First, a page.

As soon as the user scrolls the page, the lines are reloaded via fetch (). This keeps the loading time for a long table short and does not even lead to a data transfer if the user is not interested in the further content.

The other lines are in a text file

symbols.json <= (window.innerheight="" ||="" html.clientheight)="" &&="" rect.right=""><= (window.innerwidth="" ||="" html.clientwidth)="" );="" }="" function="" appenddata="" (data)="" {="" console.log="" ("appenddata");="" const="" container="document.querySelector("#symtable");" for="" (let="" i="0;" i<data.length;="" i++)="" {="" const="" div="document.createElement" ("div");="" div.innerhtml="<span>" +="" data[i].name="" +="" "</span><span>"="" +="" data[i].symbol1="" +="" "</span><span>"="" +="" data[i].desc="" +="" "</span>";="" container.appendchild="" (div);="" }="" }="" window.onscroll="function" ()="" {="" if="" (isinviewport="" (document.getelementbyid('onebefore'))="" )="" {="" window.onscroll="null;" fetch="" ("symbols.json").then="" (function="" (response)="" {="" return="" response.json();="" }).then="" (function="" (data)="" {="" appenddata="" (data);="" }).catch="" (function="" (error)="" {="" console.log="" ("fehler:="" "="" +="" error);="" });="" }="" }="">

[{"name": "Icon, scissors", "symbol1": "✂", "desc": "Open scissors"}, {"name": "Icon, arrow", "symbol1": "✆", " desc ":" Telephone receiver, cord forms a circle "}, {" name ":" Icon, airplane "," symbol1 ":" ✈ "," desc ":" airplane "},]

The script fires when the table becomes visible while scrolling - comes into the viewport - and then logs off the scroll event again. The script opens the file with the JSON object via Javascript fetch () and parses the data (fetch: the elegant little variant of Ajax requests).

function isInViewport (element) {const rect = element.getBoundingClientRect (); const html = document.documentElement; return (rect.top> = 0 && rect.left> = 0 && rect.bottom

With node.js, Javascript can save JSON directly, otherwise the script for saving JSON must be set to PHP.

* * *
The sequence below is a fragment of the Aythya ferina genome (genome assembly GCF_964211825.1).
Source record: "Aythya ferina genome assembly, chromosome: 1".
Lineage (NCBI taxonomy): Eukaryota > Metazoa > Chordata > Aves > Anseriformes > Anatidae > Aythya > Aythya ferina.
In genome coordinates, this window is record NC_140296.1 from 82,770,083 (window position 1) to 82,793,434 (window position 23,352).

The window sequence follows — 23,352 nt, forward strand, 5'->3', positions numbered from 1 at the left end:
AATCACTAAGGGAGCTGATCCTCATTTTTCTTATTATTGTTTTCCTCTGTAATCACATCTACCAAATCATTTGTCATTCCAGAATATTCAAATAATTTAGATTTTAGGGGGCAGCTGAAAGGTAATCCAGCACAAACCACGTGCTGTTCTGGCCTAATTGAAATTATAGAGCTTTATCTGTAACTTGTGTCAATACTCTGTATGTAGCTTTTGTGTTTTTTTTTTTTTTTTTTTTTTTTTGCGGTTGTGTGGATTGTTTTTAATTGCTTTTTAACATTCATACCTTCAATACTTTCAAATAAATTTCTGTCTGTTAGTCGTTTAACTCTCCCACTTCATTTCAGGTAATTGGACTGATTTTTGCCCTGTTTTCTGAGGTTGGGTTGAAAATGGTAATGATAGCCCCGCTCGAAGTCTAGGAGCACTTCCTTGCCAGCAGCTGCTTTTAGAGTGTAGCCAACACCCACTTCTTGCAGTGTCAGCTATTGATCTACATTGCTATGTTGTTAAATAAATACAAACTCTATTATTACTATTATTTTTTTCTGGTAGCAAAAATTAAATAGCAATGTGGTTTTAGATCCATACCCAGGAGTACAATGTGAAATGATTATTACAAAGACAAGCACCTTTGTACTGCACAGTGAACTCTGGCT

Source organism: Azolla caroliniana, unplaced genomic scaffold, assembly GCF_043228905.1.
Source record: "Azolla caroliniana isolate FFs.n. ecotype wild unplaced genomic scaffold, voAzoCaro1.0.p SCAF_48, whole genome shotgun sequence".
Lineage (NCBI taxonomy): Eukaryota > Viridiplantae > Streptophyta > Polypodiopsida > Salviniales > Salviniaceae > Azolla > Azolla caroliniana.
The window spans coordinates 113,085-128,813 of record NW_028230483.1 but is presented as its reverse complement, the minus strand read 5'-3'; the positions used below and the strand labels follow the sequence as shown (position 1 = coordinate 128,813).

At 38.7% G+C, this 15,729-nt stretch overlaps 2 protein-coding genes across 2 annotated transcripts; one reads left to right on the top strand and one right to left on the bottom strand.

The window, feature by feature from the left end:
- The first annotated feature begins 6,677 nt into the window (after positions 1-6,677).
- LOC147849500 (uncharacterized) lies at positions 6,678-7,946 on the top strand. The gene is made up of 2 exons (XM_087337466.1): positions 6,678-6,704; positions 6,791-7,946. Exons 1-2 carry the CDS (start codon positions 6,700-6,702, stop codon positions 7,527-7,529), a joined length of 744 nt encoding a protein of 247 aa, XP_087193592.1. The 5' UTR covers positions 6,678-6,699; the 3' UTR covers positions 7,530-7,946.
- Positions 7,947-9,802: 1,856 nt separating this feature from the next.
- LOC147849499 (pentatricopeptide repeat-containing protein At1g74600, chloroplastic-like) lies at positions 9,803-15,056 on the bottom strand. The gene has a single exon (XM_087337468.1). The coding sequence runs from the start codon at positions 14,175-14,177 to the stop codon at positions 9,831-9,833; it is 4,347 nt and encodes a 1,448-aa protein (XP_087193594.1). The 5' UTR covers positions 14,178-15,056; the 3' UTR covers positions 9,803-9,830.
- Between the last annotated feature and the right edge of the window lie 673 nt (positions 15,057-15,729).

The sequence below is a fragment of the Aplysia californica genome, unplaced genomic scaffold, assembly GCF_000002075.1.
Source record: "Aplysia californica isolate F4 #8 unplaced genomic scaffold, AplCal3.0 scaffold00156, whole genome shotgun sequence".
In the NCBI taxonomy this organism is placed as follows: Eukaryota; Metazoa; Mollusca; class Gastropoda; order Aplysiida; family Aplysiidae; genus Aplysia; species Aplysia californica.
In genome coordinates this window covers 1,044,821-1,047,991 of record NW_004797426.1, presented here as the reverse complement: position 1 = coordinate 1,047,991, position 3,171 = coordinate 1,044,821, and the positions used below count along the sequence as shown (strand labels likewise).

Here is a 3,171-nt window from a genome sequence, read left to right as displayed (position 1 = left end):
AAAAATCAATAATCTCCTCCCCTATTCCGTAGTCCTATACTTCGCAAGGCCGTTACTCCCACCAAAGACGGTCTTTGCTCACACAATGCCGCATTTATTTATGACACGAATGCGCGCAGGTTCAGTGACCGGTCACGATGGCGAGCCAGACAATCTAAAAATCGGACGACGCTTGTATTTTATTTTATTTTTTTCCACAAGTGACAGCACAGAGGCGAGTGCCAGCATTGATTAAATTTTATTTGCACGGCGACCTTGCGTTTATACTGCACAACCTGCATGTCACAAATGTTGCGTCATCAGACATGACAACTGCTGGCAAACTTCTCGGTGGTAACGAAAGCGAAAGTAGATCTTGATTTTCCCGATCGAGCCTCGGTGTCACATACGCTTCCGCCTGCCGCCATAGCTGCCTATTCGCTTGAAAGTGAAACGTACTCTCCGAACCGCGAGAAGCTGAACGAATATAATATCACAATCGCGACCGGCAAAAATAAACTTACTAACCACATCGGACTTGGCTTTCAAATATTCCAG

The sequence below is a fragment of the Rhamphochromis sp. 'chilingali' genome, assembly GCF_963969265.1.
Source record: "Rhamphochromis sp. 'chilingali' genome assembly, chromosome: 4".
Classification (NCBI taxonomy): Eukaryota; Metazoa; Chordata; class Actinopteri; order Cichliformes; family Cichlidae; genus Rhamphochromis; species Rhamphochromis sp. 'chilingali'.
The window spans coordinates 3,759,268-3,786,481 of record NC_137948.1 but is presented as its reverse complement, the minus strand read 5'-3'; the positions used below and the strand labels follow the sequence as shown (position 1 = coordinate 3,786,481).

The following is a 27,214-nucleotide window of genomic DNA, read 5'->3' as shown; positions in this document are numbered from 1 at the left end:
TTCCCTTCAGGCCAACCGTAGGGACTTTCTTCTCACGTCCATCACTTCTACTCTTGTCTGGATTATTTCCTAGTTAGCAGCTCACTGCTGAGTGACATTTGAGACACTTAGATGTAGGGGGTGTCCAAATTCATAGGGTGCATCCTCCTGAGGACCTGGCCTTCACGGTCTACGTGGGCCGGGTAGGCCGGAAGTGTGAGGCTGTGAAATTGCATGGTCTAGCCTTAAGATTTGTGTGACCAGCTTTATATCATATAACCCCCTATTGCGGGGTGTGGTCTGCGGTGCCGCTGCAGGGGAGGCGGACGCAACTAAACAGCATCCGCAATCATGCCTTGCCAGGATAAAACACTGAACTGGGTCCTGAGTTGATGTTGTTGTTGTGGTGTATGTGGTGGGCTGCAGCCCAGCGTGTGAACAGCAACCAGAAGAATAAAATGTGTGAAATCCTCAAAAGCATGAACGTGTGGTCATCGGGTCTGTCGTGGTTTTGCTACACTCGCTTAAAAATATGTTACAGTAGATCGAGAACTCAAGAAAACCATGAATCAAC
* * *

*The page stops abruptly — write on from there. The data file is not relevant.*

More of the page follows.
Iterate over a JSON object

JSON has a rudimentary iteration built in, so all properties and values ​​are easy to access.

const terms = {"float with the current": "float with the current", "on a high level"} for (let prop in terms) {console.log (prop, terms [prop]) ; }

for-in iteration for Javascript objects

More elegant: array.map takes values ​​from a JSON array into a new array. Here array.map reads all the values ​​of lightroom into a simple array of keywords:

const json = [{"filename": "pipette.svg", "path": "svg \ / icon", "rating": "4", "urgency": "0", "lightroom": "Computer, Icon "}, {" filename ":" haushalt-kaffemaschine.svg "," path ":" svg \ / icon "," rating ":" 0 "," urgency ":" 0 "," lightroom ":" Icon, Household "}…]; let bags = json.map (a => a.lightroom); console.log (bags);

By the way: IE11 doesn't play along with the arrow function!

It is not that easy for Javascript to get value and key at the same time - the key-value pair - if access is to run via the index. const index = 3; const key = Object.keys (terms) [index]; value = terms [key]; console.log (key, value);JSON and PHP

JSON is also used to communicate with PHP applications on the server. PHP can evaluate JSON directly: PHP

json_decode

converts a JSON string into a PHP variable.

Ajax2 can easily upload multiple files to the server. JSON-LD for metadataIn the end, JSON is also used for rich snippets - additional, invisible markup for metadata in HTML pages. The JSON-LD Javascript notation is embedded in the head or body element of the page like a script tag.

<script type="application/ld+json"> { "@context": "http://schema.org", "@type": "WebPage", "headline": "7 Tipps für Fotos mit Blitz bei Sonnenschein und Gegenlicht", "datePublished": "2013-04-05", "dateModified": "2018-01-01", "lastReviewed": "2018-03-13", "potentialAction": { "@type": "SearchAction", "target": "https://ivent.de/webscout/search.php?query={search_term}", "query-input": "required name=search_term" }, "image" : [ "https://ivent.de/assets/foto-mit-blitz/lead.jpg" ] } </script>

That has compared to the scattered HTML attributes like